2010 was a rebound year for many publicly traded North American plastics companies featured in our special report and ranking this week. The result: Many executives have seen their compensation on the rise.
Overall, 21 companies on the Plastics News rankings posted positive one-year total shareholder returns in 2010 ranging from 3 percent to 222 percent, with nine companies posting one-year TSR declines of 3-60 percent. One-year numbers were not available at the other five companies — four of which are not publicly traded.
For the three-year total shareholder returns it was a different story, with 14 companies posting a positive return of between 1 and 41 percent, 15 posting negative three-year declines of between 3 and 53 percent and one company where total shareholder returns remained flat over three years. Three-year numbers were unavailable for the same five firms referred to above.
And most PN executives profited financially from improvements in one-year corporate performance as 115 of the top 150 executives received non-equity incentive payouts in 2010, with 17 of them over $1 million. That compares to 2009 when 108 executives received NEIP payouts, with 14 of them at $1 million or more.
As a result, both the average and median non-equity incentive payouts jumped in 2010. The average in 2010 increased 157 percent from just under $332,000 in 2009 to slightly more than $856,000 in 2010. The median increased 25.6 percent from $155,611 in 2009 to $195,390 in 2010.
Will that trend continue in 2011? Experts think so, but perhaps not to the same degree that were common in 2010.
The problem — shareholders are losing too much value in the volatile stock market this year.
Things might change if the market is finished “correcting” and starts to rise before the end of the year. But as of right now, it looks unlikely that executives will be able to count on getting bigger bonuses in 2011.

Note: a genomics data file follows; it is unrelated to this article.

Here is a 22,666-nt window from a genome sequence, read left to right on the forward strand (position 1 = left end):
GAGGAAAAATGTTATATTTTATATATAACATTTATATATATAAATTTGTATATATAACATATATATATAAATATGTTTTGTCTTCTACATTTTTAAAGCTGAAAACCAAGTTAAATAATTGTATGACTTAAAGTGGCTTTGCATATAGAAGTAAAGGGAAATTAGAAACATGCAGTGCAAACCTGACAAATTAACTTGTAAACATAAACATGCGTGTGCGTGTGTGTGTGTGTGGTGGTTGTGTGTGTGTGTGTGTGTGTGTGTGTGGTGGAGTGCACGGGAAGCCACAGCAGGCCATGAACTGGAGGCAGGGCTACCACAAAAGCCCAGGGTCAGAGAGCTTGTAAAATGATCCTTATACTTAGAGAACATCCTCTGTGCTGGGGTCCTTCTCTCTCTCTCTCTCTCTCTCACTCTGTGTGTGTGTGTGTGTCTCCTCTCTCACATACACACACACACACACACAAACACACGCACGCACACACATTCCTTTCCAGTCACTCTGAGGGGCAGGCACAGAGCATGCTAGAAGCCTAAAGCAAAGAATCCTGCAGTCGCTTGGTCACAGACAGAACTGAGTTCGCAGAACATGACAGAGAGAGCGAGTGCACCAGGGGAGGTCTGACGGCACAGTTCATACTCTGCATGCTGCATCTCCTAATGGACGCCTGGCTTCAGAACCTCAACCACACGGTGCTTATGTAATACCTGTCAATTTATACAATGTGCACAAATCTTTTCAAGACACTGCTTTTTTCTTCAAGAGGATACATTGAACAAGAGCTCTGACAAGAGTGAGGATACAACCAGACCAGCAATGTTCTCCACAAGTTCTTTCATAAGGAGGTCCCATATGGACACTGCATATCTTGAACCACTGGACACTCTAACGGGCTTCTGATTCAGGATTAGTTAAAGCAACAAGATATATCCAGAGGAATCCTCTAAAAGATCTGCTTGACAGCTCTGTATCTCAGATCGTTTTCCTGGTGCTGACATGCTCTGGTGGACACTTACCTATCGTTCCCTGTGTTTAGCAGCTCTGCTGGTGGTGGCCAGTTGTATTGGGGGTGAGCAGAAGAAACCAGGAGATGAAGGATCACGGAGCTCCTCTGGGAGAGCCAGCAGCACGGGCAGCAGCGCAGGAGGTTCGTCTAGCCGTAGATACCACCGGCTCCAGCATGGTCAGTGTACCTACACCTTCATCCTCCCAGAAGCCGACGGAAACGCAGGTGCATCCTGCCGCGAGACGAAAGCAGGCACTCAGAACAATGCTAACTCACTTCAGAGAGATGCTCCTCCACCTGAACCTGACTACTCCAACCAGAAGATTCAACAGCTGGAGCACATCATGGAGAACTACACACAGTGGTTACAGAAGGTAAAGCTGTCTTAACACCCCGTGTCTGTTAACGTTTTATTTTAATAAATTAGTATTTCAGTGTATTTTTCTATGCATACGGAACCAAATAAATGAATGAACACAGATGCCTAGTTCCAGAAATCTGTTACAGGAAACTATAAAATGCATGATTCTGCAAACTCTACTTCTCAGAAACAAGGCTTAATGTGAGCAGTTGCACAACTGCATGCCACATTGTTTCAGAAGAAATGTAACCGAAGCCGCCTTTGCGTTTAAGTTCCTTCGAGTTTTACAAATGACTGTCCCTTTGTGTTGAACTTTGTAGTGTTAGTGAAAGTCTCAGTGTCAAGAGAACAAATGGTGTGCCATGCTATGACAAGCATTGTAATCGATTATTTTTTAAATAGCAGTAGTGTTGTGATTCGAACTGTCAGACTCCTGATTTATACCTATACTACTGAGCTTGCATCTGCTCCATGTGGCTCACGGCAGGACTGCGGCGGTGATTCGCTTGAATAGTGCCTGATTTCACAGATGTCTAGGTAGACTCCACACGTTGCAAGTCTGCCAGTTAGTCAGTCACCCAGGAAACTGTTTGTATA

Exactly what can they expect? Aaron Boyd, director of research for executive compensation research firm Equilar Inc. in Redwood Shores, Calif., suspects pay will be flat, or even a little down.
On the other hand, James Reda, founder and managing director of James F. Reda & Associates LLC in New York, thinks 2011 will be another strong pay year for executives.
“A lot of pay is pegged to [earnings before income, taxes, depreciation and amortization] and EBITDA is not going to change that much in the next six months,” Reda said. “I don't think everything will fall off like it did in 2008 and 2009. So I think companies will meet goals and have a decent short-term and [long-term incentive] payout.”
It's also about expectations, to a large degree, and companies' performance compared to their competitors and to the market as a whole. And, like the federal budget, no one really expects executive pay to shrink. The debate is usually about how much it will increase each year, and the mix between long- and short-term compensation.
Executive pay will remain at high levels, and is likely to increase. And while shareholders may be starting to flex their muscles on compensation issues, the majority of power still rests in the executive suite.